In California, an incumbent Congresswoman, who has voted for the indefinite detention of citizens without trial (NDAA) and the surveillance state (Patriot Act, etc.), is expecting the voters of her district to return her to office. She does not believe that Americans should enjoy their fourth amendment right to privacy or their fifth amendment right to due process. She voted for corporate bailouts but against auditing the Fed to allow the American people to know which huge financial corporations (foreign and domestic) have benefited from the secret actions of our central bank.
Given her strongly anti-civil liberties positions, you'd be forgiven for thinking she is a neo-con Republican.
In fact, she is a Democrat. Her name is Nancy Pelosi and she's running to keep her seat in San Francisco.
Meanwhile, in Tennessee, another incumbent, who has voted with Pelosi on all of the above and votes with our Democratic President 61% of the time, is expecting his constituents to return him to the Senate.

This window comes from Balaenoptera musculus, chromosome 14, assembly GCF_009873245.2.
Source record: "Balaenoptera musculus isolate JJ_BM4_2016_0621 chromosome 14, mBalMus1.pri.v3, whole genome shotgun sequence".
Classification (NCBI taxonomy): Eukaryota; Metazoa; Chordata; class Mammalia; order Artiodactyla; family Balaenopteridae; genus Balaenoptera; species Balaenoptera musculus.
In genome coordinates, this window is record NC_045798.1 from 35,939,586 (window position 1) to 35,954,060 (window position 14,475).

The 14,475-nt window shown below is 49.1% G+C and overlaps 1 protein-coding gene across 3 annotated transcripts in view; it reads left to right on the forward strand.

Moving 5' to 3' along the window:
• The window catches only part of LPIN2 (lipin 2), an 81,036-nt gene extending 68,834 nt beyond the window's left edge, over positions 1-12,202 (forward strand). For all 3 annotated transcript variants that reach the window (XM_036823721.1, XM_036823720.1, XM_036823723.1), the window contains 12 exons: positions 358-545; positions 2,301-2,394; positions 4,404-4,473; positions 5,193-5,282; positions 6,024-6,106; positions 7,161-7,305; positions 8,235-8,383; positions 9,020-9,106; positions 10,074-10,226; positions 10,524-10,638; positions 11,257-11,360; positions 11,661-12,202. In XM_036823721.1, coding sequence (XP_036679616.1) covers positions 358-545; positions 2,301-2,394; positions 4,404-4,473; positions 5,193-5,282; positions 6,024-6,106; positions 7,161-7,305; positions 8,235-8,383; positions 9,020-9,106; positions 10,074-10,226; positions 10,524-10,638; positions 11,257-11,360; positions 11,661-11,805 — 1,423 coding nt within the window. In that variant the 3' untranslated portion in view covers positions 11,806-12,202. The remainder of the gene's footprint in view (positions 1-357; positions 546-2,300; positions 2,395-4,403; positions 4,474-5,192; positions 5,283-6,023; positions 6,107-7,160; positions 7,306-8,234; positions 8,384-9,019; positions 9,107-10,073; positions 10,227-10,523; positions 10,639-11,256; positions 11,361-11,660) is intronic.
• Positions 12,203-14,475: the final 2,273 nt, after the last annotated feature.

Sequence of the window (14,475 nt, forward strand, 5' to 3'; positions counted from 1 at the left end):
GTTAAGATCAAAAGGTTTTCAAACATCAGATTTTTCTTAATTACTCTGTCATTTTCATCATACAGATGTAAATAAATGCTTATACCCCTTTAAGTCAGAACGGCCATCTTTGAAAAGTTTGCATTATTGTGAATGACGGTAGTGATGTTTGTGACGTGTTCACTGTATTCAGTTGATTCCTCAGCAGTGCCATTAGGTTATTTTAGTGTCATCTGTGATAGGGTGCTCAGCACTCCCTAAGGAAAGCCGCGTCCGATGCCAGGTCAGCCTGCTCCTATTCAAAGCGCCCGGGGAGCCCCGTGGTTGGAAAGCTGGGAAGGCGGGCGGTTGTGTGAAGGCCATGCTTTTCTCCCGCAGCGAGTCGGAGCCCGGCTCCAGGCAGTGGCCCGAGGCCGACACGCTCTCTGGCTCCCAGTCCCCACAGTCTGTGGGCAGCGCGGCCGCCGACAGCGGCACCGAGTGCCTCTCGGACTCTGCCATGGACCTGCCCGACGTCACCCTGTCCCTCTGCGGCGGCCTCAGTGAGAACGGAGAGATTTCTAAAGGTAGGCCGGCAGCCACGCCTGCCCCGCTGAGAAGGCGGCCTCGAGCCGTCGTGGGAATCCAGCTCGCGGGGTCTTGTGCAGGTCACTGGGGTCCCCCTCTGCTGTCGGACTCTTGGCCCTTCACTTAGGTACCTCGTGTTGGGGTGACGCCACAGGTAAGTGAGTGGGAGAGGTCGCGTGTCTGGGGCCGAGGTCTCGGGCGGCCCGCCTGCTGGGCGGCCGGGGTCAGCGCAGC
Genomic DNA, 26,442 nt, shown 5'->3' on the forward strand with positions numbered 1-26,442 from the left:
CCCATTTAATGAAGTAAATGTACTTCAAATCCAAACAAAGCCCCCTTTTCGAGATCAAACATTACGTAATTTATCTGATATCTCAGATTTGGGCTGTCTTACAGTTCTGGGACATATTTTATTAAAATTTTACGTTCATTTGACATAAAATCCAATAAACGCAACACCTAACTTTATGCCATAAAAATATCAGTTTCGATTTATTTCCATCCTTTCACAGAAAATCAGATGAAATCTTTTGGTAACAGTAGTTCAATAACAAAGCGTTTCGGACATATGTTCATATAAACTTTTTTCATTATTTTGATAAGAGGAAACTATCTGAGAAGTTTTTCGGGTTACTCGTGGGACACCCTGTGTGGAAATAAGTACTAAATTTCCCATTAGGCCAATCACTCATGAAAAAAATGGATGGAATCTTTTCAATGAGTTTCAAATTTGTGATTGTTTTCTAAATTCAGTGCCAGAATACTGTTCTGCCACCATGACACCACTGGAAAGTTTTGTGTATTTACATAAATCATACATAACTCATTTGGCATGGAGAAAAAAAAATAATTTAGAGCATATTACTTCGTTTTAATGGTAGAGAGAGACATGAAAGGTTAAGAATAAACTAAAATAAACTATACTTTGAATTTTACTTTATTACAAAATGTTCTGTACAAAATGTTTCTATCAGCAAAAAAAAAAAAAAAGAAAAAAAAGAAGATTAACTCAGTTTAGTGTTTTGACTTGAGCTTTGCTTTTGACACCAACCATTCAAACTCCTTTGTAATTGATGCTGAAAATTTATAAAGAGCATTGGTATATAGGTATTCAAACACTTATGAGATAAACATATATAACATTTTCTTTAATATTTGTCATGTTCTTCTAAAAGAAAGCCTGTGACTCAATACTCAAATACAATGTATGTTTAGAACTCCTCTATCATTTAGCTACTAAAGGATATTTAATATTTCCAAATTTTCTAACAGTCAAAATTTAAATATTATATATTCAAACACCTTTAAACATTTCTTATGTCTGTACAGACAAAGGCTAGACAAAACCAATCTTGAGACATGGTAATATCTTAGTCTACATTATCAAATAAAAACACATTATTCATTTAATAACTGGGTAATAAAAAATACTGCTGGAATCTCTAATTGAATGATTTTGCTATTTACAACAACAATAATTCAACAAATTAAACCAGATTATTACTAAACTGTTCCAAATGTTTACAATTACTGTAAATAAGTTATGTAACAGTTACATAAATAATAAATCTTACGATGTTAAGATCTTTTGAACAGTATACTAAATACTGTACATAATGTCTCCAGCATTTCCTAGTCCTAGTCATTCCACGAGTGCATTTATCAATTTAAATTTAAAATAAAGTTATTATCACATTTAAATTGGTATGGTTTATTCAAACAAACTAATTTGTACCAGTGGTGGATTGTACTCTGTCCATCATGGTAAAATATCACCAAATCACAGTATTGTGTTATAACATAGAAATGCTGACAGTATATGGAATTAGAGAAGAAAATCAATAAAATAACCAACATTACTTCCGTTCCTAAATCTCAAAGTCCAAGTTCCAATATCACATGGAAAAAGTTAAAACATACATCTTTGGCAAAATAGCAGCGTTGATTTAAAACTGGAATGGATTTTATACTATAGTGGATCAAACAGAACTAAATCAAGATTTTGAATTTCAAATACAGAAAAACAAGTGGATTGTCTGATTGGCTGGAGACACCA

Given his agreement with Pelosi on everything that really matters (right down to farm subsidies), you'd be forgiven for thinking that he, too, is a "progressive" Democrat. In fact, he is a Republican, and his name is Bob Corker.
Americans live in a one-party nation where the take-down of basic civil rights, the surveillance state, complete abrogation of the Constitution and crony corporatism are matters of consensus -- beyond debate by our lawmakers.
The votes cast by Pelosi that should insult every principled liberal in San Francisco are the very same ones that were cast by Corker and should insult every principled conservative in Tennessee. That seeming paradox arises because America's federal politicians now have more philosophically in common with each other than they have even with the voters of their own parties. And if you ever need a definition of oligarchy, feel free to use that one.
This is the age in which the Pelosis and Corkers of our political establishment no longer oppose each other, because they find common interest in their assault on the Bill of Rights that contains those principles held dear by decent liberals and conservatives alike.